I have known friends who lived through horrendous abuse and family situations as young children who are honestly fine now. And then I have known others who lived in a stable, nuclear family with two parents who loved them who struggle to cope with the littlest thing going wrong in life.

Individuals are not statistics, and your children are individuals. Their past does not write their future; it is about how their past interacts with their personalities, with your characteristics, with other circumstances–but most of all, with God’s grace.

If you live your life scared that your children will turn out hurt because of what is done to them, they very well might. But if you proceed forward deeply in prayer for them, and focus on their individual, unique personalities, life really can be limitless. Just because a person has some struggles doesn’t mean that they can’t succeed well in relationships later or in faith later. Pray, point them to Jesus, and enjoy them in the present!

Authenticity Matters More Than Perfection

But what if the problems continue?

The second letter writer is asking, “how do I show kids a healthy marriage when ours isn’t healthy?”

Jesus is the Way, the Truth, and the Life. He isn’t in perfection; He’s in Truth, and truth is often messy.

When I wrote about the Duggar scandal when that first broke, I said that authenticity matters so much in our witness–likely more than anything else. And it matters more than anything else in raising our kids, too. When we are honest with them, they are free to be honest. When we tell them, “you can’t ever criticize the family”, or “it’s a betrayal if you don’t think we’re perfect” (you wouldn’t SAY this, but you may SHOW this), then kids don’t know what to think. When they see something that’s wrong, they feel  inner turmoil. To admit it’s wrong (or even to believe that it’s wrong) means that they’re betraying their family, and they can’t stand to do that. And so they push things under the surface and learn not to believe their own red flags. That doesn’t bode well for future relationships.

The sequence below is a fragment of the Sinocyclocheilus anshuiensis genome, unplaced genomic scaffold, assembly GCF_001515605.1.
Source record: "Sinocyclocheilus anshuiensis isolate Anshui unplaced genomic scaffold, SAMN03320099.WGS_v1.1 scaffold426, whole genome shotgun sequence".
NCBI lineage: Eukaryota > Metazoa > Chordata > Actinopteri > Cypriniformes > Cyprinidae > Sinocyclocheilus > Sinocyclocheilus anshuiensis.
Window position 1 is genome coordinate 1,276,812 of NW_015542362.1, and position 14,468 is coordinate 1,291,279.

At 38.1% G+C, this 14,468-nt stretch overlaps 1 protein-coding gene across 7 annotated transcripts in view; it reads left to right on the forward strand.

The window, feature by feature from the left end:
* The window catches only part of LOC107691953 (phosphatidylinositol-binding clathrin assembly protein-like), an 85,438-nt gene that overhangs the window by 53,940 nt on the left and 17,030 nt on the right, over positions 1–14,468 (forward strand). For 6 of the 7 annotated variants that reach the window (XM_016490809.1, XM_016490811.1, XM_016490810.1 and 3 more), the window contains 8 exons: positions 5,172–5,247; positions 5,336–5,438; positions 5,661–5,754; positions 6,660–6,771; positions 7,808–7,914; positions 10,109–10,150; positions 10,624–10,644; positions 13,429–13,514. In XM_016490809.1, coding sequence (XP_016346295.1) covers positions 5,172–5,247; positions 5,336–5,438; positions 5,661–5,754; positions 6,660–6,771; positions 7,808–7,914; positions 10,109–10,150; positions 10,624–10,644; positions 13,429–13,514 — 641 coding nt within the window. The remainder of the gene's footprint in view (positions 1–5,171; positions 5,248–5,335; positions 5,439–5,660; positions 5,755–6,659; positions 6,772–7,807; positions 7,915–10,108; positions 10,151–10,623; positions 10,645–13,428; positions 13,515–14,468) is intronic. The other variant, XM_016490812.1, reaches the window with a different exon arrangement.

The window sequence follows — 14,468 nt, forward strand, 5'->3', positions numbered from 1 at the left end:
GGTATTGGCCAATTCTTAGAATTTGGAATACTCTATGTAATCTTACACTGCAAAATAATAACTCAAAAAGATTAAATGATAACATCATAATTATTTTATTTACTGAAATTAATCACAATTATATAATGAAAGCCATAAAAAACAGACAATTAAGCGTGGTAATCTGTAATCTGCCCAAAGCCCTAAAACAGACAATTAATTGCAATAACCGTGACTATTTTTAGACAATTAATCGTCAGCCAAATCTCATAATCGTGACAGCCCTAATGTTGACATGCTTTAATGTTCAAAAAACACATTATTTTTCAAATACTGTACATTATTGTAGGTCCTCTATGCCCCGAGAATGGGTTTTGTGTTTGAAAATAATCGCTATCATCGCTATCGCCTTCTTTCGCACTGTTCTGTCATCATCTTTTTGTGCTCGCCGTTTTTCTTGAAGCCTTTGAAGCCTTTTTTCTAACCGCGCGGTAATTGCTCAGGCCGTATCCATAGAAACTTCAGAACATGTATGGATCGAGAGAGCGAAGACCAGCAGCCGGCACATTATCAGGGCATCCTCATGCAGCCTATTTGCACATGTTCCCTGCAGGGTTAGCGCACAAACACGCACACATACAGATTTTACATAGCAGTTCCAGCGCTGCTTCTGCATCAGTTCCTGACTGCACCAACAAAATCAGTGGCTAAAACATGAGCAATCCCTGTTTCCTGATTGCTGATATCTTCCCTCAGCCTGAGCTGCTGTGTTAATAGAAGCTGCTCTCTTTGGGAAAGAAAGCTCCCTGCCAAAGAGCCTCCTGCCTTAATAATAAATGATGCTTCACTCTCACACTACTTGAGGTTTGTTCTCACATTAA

Being authentic is the best way to connect with your teen.

That’s what I found again and again when I interviewed 25 young adults to figure out what made teenage rebellion more or less likely. So what does authenticity actually look like in a family?

Hint: you may need to throw out most of the parenting advice you’ve heard.

Truth is a gift that you can give your children.

In your marriage, even if there isn’t love, and even if your husband acts inappropriately at times, you can be kind. You can refrain from sniping at him. You can talk with him and not withdraw.

But you can also draw appropriate boundaries (for instance, if he yells, you can say, “I see that your angry, and I do want to talk to you about this, but I won’t stay in the room while you yell, so once you’re calmed down I’d be happy to talk”, and then you can leave the room.) You can treat yourself with respect, and act with in ways worthy of respect. You can show them that while our relationship may not be perfect, I am trying to live as Christ did and point people to Christ.

When your children see that you honor your husband, but that you also honor yourself and do not get sucked into counterproductive arguments, then you show them that loving someone does not mean allowing them to treat you badly.